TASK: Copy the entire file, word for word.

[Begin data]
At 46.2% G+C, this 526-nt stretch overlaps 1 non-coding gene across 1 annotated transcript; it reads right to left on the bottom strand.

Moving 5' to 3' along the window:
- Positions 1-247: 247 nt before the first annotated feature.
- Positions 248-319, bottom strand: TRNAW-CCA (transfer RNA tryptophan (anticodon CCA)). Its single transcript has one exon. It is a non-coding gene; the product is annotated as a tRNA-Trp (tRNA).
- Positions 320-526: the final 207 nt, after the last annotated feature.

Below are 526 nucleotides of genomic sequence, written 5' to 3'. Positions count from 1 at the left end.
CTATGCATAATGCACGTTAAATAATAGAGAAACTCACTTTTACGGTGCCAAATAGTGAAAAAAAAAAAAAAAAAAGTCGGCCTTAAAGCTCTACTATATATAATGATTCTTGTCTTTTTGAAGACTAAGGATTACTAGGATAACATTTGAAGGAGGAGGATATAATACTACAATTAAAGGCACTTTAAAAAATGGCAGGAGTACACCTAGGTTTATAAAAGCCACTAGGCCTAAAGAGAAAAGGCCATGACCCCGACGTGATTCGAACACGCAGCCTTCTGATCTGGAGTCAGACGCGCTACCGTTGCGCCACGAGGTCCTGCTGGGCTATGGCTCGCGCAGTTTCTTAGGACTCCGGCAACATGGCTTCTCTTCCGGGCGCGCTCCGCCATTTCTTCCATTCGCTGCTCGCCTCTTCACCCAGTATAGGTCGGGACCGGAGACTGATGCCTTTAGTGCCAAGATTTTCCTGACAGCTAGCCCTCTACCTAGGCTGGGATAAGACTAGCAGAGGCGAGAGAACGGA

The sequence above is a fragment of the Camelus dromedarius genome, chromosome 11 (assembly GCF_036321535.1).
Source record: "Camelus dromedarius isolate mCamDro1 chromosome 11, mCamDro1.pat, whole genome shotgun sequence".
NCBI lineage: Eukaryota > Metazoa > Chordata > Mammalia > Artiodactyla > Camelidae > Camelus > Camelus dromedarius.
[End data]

At 46.2% G+C, this 526-nt stretch overlaps 1 non-coding gene across 1 annotated transcript; it reads right to left on the bottom strand.

Moving 5' to 3' along the window:
- Positions 1-247: 247 nt before the first annotated feature.
- Positions 248-319, bottom strand: TRNAW-CCA (transfer RNA tryptophan (anticodon CCA)). Its single transcript has one exon. It is a non-coding gene; the product is annotated as a tRNA-Trp (tRNA).
- Positions 320-526: the final 207 nt, after the last annotated feature.

Below are 526 nucleotides of genomic sequence, written 5' to 3'. Positions count from 1 at the left end.
CTATGCATAATGCACGTTAAATAATAGAGAAACTCACTTTTACGGTGCCAAATAGTGAAAAAAAAAAAAAAAAAAGTCGGCCTTAAAGCTCTACTATATATAATGATTCTTGTCTTTTTGAAGACTAAGGATTACTAGGATAACATTTGAAGGAGGAGGATATAATACTACAATTAAAGGCACTTTAAAAAATGGCAGGAGTACACCTAGGTTTATAAAAGCCACTAGGCCTAAAGAGAAAAGGCCATGACCCCGACGTGATTCGAACACGCAGCCTTCTGATCTGGAGTCAGACGCGCTACCGTTGCGCCACGAGGTCCTGCTGGGCTATGGCTCGCGCAGTTTCTTAGGACTCCGGCAACATGGCTTCTCTTCCGGGCGCGCTCCGCCATTTCTTCCATTCGCTGCTCGCCTCTTCACCCAGTATAGGTCGGGACCGGAGACTGATGCCTTTAGTGCCAAGATTTTCCTGACAGCTAGCCCTCTACCTAGGCTGGGATAAGACTAGCAGAGGCGAGAGAACGGA

The sequence above is a fragment of the Camelus dromedarius genome, chromosome 11 (assembly GCF_036321535.1).
Source record: "Camelus dromedarius isolate mCamDro1 chromosome 11, mCamDro1.pat, whole genome shotgun sequence".
NCBI lineage: Eukaryota > Metazoa > Chordata > Mammalia > Artiodactyla > Camelidae > Camelus > Camelus dromedarius.